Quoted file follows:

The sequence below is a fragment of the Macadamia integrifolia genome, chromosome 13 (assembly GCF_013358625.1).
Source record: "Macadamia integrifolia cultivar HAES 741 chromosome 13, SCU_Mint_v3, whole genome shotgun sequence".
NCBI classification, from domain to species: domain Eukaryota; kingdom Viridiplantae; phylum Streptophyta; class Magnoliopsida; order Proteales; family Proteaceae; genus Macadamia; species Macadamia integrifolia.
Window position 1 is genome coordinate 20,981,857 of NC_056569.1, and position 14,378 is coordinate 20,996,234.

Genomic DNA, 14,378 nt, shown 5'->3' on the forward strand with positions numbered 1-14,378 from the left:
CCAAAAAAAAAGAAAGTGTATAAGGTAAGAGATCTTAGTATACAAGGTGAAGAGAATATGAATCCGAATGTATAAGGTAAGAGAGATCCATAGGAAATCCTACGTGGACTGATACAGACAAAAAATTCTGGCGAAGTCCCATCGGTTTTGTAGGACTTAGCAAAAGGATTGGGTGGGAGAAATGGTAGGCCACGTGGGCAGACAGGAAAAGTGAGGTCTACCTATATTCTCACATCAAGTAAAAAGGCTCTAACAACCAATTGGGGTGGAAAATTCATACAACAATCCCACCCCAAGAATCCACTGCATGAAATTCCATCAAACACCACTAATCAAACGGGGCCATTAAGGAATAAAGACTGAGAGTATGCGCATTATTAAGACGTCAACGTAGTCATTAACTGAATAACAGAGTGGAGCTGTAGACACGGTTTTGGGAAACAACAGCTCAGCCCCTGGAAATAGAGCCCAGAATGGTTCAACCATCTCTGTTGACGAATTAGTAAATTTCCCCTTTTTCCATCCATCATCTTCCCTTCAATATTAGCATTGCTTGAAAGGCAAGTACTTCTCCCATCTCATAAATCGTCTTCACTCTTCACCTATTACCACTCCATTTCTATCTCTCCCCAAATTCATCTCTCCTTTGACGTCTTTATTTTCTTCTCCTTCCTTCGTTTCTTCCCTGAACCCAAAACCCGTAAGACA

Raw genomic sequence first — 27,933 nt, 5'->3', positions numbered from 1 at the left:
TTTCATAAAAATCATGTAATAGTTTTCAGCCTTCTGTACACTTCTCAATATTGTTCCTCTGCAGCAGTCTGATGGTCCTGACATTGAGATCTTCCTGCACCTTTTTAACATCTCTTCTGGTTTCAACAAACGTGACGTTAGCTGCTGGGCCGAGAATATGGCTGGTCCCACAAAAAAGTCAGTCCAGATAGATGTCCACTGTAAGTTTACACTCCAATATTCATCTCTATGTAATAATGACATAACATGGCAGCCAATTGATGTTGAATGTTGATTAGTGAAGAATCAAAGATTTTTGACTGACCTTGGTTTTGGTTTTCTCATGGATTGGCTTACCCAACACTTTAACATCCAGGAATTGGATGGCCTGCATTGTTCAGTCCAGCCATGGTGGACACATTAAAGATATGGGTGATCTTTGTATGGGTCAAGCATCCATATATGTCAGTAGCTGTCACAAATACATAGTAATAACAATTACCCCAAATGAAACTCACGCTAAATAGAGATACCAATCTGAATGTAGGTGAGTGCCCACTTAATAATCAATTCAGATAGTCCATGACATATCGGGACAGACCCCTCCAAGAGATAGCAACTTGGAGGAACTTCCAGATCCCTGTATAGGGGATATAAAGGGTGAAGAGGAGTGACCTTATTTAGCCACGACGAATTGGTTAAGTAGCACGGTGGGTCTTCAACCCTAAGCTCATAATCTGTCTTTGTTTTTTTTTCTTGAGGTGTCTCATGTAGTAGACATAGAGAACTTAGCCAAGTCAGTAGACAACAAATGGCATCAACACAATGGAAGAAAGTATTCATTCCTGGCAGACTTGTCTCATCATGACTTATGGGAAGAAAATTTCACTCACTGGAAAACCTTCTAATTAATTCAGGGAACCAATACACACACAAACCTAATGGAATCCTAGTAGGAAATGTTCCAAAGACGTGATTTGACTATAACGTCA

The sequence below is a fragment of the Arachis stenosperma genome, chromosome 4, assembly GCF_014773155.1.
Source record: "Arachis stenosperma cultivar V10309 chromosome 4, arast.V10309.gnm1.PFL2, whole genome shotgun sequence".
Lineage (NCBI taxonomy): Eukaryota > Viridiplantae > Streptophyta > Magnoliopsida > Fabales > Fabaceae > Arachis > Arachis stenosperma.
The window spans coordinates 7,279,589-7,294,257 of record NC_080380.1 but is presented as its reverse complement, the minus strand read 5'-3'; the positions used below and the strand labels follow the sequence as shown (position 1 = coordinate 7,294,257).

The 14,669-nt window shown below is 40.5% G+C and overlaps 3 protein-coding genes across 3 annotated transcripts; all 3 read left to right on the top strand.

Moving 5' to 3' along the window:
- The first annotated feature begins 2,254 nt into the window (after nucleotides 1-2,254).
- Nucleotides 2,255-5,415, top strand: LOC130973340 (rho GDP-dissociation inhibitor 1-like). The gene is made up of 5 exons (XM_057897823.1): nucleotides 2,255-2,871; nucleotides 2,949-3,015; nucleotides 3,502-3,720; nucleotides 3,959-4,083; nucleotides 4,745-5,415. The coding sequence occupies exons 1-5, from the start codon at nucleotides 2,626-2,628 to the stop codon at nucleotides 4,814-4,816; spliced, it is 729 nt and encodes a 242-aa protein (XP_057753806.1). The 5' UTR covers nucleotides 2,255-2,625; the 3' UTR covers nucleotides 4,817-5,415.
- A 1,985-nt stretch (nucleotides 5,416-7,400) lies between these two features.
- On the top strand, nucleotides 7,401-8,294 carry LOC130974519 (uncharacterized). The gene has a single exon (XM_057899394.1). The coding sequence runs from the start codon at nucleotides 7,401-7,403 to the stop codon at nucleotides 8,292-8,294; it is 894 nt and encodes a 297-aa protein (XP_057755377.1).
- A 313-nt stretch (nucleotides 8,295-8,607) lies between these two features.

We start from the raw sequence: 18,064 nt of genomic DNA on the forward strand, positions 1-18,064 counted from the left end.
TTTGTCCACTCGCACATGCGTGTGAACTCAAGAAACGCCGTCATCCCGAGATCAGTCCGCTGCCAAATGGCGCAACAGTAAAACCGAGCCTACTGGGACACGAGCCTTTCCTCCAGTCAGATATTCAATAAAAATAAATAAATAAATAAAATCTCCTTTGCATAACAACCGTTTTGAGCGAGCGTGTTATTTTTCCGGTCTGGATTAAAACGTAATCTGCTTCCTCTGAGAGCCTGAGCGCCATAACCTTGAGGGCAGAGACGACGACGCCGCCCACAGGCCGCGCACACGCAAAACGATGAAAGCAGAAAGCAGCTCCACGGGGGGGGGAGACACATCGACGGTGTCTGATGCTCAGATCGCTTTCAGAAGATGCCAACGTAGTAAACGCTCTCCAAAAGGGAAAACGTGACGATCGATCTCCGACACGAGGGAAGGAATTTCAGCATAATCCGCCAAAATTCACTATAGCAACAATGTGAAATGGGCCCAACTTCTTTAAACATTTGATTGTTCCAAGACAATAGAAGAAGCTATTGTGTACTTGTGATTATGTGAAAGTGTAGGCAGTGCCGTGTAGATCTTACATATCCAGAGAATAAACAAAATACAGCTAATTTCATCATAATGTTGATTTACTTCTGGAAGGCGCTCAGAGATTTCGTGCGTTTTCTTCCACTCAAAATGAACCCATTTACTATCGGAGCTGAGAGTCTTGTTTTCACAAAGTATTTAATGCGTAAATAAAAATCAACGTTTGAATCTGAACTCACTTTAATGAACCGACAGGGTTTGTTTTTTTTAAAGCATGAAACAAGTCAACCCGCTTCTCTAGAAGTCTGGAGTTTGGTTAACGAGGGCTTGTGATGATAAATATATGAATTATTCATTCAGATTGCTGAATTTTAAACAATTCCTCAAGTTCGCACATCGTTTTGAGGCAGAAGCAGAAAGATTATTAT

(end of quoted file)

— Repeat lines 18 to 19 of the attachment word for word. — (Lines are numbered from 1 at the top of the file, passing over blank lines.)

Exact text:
- On the top strand, nucleotides 7,401-8,294 carry LOC130974519 (uncharacterized). The gene has a single exon (XM_057899394.1). The coding sequence runs from the start codon at nucleotides 7,401-7,403 to the stop codon at nucleotides 8,292-8,294; it is 894 nt and encodes a 297-aa protein (XP_057755377.1).
- A 313-nt stretch (nucleotides 8,295-8,607) lies between these two features.